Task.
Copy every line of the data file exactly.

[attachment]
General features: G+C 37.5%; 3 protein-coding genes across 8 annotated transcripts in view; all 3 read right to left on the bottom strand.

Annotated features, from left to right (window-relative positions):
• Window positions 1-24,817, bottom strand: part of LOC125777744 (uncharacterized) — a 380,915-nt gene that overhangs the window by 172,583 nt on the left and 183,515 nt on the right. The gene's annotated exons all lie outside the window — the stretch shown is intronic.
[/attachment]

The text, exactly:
General features: G+C 37.5%; 3 protein-coding genes across 8 annotated transcripts in view; all 3 read right to left on the bottom strand.

Annotated features, from left to right (window-relative positions):
• Window positions 1-24,817, bottom strand: part of LOC125777744 (uncharacterized) — a 380,915-nt gene that overhangs the window by 172,583 nt on the left and 183,515 nt on the right. The gene's annotated exons all lie outside the window — the stretch shown is intronic.